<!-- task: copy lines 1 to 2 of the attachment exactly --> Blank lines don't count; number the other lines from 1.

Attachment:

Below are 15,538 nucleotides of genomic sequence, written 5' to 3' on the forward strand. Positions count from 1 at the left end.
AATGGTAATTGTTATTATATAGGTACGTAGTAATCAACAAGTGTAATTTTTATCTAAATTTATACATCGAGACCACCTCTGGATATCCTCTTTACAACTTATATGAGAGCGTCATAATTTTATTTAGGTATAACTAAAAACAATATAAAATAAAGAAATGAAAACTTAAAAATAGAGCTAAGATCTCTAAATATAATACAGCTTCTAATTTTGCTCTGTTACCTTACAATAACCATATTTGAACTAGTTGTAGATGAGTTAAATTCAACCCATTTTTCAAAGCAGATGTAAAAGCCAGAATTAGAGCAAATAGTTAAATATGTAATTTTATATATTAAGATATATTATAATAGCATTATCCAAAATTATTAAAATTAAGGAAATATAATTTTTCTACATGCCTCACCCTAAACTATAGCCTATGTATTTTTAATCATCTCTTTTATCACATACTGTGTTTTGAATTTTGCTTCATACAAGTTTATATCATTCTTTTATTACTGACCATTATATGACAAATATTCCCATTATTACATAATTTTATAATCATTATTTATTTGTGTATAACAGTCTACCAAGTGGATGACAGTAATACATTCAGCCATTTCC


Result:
Below are 15,538 nucleotides of genomic sequence, written 5' to 3' on the forward strand. Positions count from 1 at the left end.
AATGGTAATTGTTATTATATAGGTACGTAGTAATCAACAAGTGTAATTTTTATCTAAATTTATACATCGAGACCACCTCTGGATATCCTCTTTACAACTTATATGAGAGCGTCATAATTTTATTTAGGTATAACTAAAAACAATATAAAATAAAGAAATGAAAACTTAAAAATAGAGCTAAGATCTCTAAATATAATACAGCTTCTAATTTTGCTCTGTTACCTTACAATAACCATATTTGAACTAGTTGTAGATGAGTTAAATTCAACCCATTTTTCAAAGCAGATGTAAAAGCCAGAATTAGAGCAAATAGTTAAATATGTAATTTTATATATTAAGATATATTATAATAGCATTATCCAAAATTATTAAAATTAAGGAAATATAATTTTTCTACATGCCTCACCCTAAACTATAGCCTATGTATTTTTAATCATCTCTTTTATCACATACTGTGTTTTGAATTTTGCTTCATACAAGTTTATATCATTCTTTTATTACTGACCATTATATGACAAATATTCCCATTATTACATAATTTTATAATCATTATTTATTTGTGTATAACAGTCTACCAAGTGGATGACAGTAATACATTCAGCCATTTCC